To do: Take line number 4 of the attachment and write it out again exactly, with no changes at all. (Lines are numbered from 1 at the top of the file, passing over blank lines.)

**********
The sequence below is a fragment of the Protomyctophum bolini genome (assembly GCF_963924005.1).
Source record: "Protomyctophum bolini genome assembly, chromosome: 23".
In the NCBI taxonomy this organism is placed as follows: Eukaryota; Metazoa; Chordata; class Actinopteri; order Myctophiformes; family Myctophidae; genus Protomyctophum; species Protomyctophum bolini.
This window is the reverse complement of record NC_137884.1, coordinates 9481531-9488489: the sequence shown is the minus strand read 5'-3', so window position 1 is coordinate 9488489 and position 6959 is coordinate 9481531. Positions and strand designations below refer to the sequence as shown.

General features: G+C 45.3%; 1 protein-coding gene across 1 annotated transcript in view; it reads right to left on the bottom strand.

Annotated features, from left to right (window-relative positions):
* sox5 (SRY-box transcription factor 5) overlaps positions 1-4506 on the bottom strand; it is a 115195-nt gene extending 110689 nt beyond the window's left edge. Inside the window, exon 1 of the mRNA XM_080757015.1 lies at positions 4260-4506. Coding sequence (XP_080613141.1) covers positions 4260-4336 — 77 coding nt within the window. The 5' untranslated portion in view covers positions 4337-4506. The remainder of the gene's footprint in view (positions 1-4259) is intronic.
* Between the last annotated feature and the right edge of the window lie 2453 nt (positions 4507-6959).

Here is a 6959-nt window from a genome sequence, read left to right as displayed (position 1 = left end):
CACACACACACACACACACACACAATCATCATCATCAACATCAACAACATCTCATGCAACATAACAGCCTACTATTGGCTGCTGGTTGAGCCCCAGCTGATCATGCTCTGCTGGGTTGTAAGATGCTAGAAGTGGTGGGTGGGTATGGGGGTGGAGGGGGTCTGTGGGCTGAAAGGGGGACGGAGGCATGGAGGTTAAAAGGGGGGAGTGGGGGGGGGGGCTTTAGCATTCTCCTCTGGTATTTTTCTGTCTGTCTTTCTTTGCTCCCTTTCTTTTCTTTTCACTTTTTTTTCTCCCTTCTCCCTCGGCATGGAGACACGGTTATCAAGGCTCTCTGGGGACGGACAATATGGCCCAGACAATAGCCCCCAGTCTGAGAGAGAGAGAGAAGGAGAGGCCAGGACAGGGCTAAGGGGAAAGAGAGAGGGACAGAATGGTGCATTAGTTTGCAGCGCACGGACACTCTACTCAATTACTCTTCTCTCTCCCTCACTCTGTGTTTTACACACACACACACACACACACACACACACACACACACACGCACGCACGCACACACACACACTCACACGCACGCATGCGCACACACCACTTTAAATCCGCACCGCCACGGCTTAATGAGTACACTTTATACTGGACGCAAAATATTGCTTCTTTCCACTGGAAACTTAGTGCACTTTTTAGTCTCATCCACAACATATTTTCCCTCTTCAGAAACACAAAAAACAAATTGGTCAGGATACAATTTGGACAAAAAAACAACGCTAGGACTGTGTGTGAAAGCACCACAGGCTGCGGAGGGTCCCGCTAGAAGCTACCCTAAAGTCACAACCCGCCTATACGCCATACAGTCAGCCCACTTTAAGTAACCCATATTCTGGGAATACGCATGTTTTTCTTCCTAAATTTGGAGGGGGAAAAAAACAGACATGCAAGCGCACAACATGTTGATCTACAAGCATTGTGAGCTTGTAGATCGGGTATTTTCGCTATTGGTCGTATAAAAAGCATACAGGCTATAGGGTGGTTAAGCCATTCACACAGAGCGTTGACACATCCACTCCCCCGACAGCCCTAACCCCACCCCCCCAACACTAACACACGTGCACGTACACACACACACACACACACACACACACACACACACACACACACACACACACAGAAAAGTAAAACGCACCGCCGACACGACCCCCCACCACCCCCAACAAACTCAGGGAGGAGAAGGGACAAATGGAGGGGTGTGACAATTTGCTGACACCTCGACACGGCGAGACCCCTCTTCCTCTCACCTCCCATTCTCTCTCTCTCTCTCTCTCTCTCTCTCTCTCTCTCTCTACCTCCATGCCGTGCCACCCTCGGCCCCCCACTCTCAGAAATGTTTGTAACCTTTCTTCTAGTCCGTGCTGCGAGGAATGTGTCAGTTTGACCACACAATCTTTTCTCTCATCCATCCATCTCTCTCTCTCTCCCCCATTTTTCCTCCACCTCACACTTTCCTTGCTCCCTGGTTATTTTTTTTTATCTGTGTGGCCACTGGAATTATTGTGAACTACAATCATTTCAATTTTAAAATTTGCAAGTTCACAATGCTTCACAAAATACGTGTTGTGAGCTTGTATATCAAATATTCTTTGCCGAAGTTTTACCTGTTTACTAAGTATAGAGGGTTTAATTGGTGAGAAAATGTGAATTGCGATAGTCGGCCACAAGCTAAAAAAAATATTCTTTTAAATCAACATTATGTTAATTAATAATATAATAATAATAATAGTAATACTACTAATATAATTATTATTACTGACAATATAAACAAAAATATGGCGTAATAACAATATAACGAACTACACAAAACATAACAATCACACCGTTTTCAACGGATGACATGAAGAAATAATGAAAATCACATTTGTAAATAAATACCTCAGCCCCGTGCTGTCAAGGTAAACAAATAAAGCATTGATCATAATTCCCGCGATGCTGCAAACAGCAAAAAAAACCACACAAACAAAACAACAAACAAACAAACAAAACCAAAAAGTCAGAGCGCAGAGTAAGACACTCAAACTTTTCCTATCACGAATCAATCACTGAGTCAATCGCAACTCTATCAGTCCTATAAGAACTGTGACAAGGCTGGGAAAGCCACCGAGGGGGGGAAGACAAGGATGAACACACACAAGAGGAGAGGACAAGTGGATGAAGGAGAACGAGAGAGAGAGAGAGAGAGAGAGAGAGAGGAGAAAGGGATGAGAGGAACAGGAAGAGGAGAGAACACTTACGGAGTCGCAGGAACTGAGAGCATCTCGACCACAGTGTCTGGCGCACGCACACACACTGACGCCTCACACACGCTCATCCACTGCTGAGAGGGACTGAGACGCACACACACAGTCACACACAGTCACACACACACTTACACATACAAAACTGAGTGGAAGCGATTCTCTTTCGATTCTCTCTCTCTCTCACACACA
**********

This window is the reverse complement of record NC_137884.1, coordinates 9481531-9488489: the sequence shown is the minus strand read 5'-3', so window position 1 is coordinate 9488489 and position 6959 is coordinate 9481531. Positions and strand designations below refer to the sequence as shown.